defined at the present time, and which seems to afford evidence respecting the physical condition of the planet. The large, white patches which occur on and about the equatorial zone, and interrupt the continuity of the dark belts, are well known to all observers, and the particular point in connection with them to which I beg leave to call attention is, that they cast shadows—that is to say, the light patches are bounded on the side farthest from the sun by a dark border shaded off softly toward the light, and showing in a distinct manner that the patches are projected or relieved from the body of the planet. The evidence which this observation is calculated to afford refers to the question whether the opaque body of the planet is seen in the dark belts or the bright ones, and points to the conclusion that it is not seen at all in either of them, but that all we see of Jupiter consists of semi-transparent materials. The particular fact from which this inference would be drawn is, that the dark sides of the suspended or projected masses are not sufficiently hard or sharply defined for shadows falling upon an opaque surface; neither are they sharper upon the light background than upon the dark. The laws of light and shade upon opaque bodies are very simple and very absolute; and one of the most rudimentary of them is that every body has its light, its shade, and its shadowy the relations between which are constant; and that the most conspicuous and persistent edge or limit in this association of elements is the boundary of the shadow—the shadow being radically different from the shade in that its intensity is uniform throughout in any given instance, and is not affected by the form of the surface on which it is cast, whereas the shade is distinguished by attributes of an opposite character. Now, if the dark spaces adjoining the light patches on Jupiter, which I have called shadows, are not shadows at all, but shades, it is obvious that the opaque surface of the planet on which the shadows should fall is concealed; whereas, if they are shadows, their boundaries are so soft and undefined as to lead to the conclusion that they are cast upon a semi-transparent body, which allows the shadow to be seen, indeed, but with diminishing distinctness toward its edge, according to the acuteness of its angle of incidence. Either explanation of the phenomenon may be the true one, but they both lead to the same conclusion, viz., that neither the dark belts nor the bright ones are opaque, and that, if Jupiter has any nucleus at all, it is not visible to us. It is obvious that the phenomena I have described would not be visible at the time of the planet's opposition, and the first occasion on which I noticed it was the night of the 16th of April last."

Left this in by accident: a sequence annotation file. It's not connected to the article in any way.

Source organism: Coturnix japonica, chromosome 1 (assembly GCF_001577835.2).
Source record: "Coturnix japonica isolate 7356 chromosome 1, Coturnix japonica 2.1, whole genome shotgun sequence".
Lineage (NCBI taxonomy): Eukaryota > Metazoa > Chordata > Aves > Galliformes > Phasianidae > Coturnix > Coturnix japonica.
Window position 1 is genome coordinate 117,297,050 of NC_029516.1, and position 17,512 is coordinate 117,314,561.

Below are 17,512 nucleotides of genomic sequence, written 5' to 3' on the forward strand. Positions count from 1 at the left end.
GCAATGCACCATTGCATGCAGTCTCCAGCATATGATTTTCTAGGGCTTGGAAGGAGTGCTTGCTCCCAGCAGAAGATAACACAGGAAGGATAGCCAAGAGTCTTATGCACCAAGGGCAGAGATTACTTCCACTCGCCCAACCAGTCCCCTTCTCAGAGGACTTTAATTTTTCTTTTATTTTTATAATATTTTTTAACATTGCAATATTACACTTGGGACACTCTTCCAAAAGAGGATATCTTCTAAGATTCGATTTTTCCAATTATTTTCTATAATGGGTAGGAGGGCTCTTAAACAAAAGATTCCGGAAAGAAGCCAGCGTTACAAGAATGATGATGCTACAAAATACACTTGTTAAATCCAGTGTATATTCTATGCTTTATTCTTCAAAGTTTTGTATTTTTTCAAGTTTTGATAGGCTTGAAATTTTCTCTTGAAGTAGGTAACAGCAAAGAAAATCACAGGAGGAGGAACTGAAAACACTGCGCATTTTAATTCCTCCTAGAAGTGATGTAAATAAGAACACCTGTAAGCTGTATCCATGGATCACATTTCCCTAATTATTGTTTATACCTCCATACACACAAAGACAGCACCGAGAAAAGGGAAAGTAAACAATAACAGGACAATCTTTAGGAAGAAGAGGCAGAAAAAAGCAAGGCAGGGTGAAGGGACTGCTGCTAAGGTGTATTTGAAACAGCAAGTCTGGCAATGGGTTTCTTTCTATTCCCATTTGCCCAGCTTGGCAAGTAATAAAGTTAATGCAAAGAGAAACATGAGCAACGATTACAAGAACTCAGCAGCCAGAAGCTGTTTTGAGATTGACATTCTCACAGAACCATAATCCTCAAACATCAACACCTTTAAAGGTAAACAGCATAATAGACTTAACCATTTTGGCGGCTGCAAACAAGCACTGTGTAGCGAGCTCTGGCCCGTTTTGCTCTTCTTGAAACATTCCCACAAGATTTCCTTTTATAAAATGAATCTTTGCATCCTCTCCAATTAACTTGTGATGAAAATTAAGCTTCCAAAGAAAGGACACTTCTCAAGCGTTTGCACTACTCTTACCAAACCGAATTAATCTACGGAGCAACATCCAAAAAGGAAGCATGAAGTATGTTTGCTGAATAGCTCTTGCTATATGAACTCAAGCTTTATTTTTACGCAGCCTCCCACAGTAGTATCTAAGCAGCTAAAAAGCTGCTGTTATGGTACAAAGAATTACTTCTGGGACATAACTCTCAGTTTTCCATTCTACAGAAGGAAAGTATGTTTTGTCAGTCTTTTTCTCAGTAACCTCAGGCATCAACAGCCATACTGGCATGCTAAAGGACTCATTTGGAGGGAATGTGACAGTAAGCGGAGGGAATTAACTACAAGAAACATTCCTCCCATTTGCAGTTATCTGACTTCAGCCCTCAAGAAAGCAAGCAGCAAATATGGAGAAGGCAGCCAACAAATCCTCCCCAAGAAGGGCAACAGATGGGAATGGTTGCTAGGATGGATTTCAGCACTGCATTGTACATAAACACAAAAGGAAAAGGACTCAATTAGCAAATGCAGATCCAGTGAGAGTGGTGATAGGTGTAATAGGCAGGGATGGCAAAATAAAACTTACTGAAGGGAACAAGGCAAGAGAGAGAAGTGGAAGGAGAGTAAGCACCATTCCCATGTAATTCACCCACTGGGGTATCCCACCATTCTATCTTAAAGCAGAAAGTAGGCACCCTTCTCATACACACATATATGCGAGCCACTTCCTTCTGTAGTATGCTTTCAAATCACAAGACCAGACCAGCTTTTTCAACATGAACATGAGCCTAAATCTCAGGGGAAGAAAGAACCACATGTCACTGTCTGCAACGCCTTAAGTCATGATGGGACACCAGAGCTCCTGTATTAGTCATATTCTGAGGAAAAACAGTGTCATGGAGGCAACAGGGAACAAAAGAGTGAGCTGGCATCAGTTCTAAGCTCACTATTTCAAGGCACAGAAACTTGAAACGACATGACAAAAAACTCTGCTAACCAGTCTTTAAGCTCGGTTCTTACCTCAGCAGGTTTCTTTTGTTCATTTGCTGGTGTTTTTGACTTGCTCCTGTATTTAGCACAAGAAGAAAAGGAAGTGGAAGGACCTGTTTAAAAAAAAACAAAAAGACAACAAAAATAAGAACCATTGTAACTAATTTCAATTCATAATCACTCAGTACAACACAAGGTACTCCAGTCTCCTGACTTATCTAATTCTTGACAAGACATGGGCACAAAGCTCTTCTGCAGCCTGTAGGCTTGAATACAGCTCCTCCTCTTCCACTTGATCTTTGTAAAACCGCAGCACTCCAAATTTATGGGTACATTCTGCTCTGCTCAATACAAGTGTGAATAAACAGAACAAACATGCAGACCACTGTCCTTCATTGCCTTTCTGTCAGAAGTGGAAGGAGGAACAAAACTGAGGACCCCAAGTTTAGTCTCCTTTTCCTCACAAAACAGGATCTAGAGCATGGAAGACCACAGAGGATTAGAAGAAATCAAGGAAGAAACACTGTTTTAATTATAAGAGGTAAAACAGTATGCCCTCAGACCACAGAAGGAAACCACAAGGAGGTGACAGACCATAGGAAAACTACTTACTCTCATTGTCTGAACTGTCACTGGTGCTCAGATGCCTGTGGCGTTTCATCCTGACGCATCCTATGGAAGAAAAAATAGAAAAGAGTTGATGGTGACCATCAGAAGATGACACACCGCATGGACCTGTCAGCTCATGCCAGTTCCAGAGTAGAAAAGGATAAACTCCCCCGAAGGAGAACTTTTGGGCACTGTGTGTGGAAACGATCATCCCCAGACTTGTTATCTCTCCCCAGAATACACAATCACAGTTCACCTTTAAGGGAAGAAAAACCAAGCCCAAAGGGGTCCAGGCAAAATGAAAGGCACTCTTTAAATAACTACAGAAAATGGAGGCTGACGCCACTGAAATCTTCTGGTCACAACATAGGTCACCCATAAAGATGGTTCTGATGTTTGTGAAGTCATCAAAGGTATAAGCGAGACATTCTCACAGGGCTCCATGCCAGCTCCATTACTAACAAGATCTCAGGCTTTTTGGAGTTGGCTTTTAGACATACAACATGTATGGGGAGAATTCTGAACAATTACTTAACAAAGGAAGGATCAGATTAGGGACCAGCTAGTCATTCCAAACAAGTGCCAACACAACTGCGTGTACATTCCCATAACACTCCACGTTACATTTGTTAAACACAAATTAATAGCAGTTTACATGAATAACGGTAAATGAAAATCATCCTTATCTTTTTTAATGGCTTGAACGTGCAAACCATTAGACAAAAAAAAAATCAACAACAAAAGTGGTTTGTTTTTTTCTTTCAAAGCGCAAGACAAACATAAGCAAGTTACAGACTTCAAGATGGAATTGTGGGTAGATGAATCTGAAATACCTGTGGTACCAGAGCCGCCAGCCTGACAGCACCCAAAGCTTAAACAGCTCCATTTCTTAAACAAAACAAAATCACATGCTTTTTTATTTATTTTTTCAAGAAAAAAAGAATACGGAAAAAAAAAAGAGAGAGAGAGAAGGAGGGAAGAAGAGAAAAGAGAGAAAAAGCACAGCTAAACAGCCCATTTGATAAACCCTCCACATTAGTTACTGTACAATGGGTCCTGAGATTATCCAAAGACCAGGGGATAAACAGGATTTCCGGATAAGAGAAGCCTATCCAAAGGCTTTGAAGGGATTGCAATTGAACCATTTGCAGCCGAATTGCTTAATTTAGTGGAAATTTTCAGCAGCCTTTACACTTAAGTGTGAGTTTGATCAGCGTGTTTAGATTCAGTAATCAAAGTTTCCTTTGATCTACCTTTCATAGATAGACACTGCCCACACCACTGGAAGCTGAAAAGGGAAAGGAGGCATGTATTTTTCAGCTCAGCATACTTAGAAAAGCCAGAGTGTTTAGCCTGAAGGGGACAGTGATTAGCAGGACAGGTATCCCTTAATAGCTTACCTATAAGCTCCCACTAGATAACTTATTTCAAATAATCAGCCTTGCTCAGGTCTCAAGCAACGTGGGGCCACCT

This reasoning, so far as it relates to the laws of light and shade and shadow, is, of course, altogether sound. Nor are there any points requiring correction which in any degree affect the astronomical inferences deducible from what Mr. Brett actually saw. I may note that somewhat later Mr. Knobel observed the shadow of white cloud-